The report points out that “Russia continues to use Latin America and the Caribbean to spread disinformation, collect intelligence on the United States, and project power.” The report adds that Russia deployed “two nuclear capable bombers” in the Western Hemisphere as a “show of force to the United States.”

The Russian bombers were deployed to Venezuela.

The report continues that China’s and particularly Russia’s activities in Latin America gives them “foothold close” to the American homeland.

SOUTHCOM told Congress that it needs support for its littoral ships, HUMINT and recognizance assets to complete its mission. More importantly, SOUTHCOM argues in its report that its “support of programs and capabilities that help build trust and long-term relationships with” partner countries south of the border “enhances our ability to defend the homeland.”

Clearly SOUTHCOM sees no serious military dangers south of the border that could threaten the United States. Yet, Donald Trump argues that border is in “crisis” and that the United States may need to intervene in Venezuela. In the case of Venezuela, America has limited capabilities with which to topple the Maduro regime militarily.

As recent evidenced, the Venezuelan military remains firmly behind the Maduro dictatorship. As long as this remains true, the United States does not have the military resources to intervene, other than long-range strategic bombing raids and covert special forces operations.

Outright boots on the ground is not possible without reallocating U.S. military assets away from their current missions. There are no aircraft carriers under the command of SOUTHCOM currently. Only a few thousand troops and a small group of warships are available to SOUTHCOM as its mission is building relationships with partners rather than preparing for war south of the border.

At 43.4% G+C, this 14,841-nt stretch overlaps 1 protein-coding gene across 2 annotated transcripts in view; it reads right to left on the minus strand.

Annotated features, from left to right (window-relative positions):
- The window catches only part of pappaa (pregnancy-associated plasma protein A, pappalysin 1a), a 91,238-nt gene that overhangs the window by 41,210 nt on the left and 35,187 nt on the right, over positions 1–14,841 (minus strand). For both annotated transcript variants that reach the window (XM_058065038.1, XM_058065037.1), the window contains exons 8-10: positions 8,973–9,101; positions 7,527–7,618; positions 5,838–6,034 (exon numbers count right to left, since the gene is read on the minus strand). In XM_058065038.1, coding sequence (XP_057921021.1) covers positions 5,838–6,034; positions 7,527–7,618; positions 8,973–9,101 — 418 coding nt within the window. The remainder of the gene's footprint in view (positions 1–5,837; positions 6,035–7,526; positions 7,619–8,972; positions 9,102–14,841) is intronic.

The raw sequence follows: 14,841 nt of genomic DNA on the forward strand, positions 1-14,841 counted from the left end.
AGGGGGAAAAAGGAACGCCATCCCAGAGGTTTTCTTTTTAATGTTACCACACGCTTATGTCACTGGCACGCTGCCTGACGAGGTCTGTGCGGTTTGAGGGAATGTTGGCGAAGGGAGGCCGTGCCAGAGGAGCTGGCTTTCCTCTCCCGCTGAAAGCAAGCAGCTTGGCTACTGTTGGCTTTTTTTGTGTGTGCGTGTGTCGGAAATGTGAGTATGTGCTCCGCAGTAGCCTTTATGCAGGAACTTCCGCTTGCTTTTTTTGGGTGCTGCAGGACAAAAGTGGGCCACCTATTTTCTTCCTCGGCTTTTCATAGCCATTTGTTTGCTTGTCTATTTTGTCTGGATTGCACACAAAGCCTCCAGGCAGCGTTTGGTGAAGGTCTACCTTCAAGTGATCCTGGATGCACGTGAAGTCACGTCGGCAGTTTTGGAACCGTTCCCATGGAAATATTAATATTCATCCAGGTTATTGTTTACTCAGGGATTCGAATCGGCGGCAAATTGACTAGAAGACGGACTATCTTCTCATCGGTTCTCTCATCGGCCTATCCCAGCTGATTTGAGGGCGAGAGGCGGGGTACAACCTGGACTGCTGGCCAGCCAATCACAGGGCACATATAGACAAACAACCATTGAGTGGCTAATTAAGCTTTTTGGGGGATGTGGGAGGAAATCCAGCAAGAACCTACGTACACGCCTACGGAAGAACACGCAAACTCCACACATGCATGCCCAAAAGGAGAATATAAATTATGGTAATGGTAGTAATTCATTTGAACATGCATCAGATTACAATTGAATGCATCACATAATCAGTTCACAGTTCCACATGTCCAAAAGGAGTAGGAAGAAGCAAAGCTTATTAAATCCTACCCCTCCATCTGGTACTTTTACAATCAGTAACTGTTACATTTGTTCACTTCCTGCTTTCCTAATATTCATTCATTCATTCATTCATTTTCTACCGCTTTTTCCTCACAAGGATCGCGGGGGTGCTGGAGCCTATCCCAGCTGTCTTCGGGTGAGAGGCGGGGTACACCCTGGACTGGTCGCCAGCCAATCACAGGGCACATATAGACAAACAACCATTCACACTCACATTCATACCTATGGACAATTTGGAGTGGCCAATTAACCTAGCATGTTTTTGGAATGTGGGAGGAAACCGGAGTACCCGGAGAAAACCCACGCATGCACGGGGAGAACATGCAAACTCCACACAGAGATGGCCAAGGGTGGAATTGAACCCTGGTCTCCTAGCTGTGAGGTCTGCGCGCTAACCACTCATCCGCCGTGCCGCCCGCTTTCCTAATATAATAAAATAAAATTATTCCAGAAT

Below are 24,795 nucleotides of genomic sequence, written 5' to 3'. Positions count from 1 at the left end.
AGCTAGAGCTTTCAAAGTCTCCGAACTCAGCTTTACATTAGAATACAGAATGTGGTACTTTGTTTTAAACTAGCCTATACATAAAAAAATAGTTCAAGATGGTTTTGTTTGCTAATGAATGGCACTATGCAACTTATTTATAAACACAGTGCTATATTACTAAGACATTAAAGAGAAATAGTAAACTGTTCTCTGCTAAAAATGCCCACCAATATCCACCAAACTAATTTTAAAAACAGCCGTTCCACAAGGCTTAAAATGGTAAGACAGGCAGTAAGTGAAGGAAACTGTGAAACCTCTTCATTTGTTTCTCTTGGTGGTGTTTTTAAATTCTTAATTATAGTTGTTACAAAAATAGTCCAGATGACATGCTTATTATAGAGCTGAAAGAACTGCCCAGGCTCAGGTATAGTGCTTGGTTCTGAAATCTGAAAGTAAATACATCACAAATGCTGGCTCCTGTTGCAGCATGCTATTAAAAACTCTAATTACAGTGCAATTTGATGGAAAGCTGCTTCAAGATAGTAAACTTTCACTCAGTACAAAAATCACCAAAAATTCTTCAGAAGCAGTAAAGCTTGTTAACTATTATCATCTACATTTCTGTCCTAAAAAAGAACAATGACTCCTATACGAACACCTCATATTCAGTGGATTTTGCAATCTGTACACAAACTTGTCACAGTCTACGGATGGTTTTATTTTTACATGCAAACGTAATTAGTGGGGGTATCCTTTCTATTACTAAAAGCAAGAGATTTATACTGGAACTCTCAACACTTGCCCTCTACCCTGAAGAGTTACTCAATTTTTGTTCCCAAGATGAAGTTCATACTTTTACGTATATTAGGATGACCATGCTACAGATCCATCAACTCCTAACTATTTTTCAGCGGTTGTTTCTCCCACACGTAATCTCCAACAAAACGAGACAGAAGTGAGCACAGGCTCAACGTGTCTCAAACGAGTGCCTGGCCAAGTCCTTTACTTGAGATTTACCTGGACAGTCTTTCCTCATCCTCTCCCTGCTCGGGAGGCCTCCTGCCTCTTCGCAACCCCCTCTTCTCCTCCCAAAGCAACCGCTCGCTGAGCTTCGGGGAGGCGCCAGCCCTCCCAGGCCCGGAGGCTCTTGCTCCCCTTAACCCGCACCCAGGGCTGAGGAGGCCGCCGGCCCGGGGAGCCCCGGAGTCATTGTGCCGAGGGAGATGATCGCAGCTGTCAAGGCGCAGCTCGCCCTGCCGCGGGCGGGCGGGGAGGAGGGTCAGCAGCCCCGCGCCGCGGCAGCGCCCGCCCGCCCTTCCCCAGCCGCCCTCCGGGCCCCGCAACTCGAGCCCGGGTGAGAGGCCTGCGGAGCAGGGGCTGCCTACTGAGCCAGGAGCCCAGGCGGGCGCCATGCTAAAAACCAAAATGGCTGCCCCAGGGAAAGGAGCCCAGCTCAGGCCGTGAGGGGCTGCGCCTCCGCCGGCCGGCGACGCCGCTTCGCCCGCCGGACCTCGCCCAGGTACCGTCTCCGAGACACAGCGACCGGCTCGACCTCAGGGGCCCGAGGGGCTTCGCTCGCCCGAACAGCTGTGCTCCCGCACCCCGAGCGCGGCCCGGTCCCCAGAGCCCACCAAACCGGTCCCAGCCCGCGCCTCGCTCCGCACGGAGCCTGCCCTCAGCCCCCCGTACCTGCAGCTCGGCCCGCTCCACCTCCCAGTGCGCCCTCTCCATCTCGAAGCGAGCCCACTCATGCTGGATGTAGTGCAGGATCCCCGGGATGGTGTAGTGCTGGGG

America’s major military assets are deterring Chinese and Russian military ambitions elsewhere and redeploying them to support SOUTHCOM would further deteriorate America’s force projection capabilities.

Proof of the dichotomy between SOUTHCOM’s stated mission and Donald Trump’s rhetoric of a crisis on the border or in Venezuela is best proved by the recent disarming of two U.S. soldiers on the border by Mexican military personal on the United States side of the border.

The two American soldiers “tactically” disarmed by Mexican soldiers before the two U.S. soldiers could push the emergency button to summon help in an emergency. By the time the two American soldiers realized that the Mexicans were there, they were disarmed and ordered out of their vehicle.

Donald Trump argues that the “dangerous” border situation demands that the military be deployed. There are around 3,000 military personnel currently at the border. But the rules under which the military is operating on the border limits their ability to use weapons because it is operating as a “humanitarian” mission. NORTHCOM has ruled that there is no military threat on the U.S.-México border.

In other words, two American soldiers were disarmed by the Mexican military because they are operating in support of civilian forces instead of on a homeland defense mission.

Trump’s political rhetoric has created an ambiguous mission for the soldiers on the border because he lies for political purposes putting American soldiers in dangerous situations that they are not prepared to respond to appropriately.

While SOUTHCOM tries to build relationships within its sphere of influence to deal with China, Iran, Russia and Venezuela, Donald Trump continues to endanger American troops with his continued lies.

Advertisements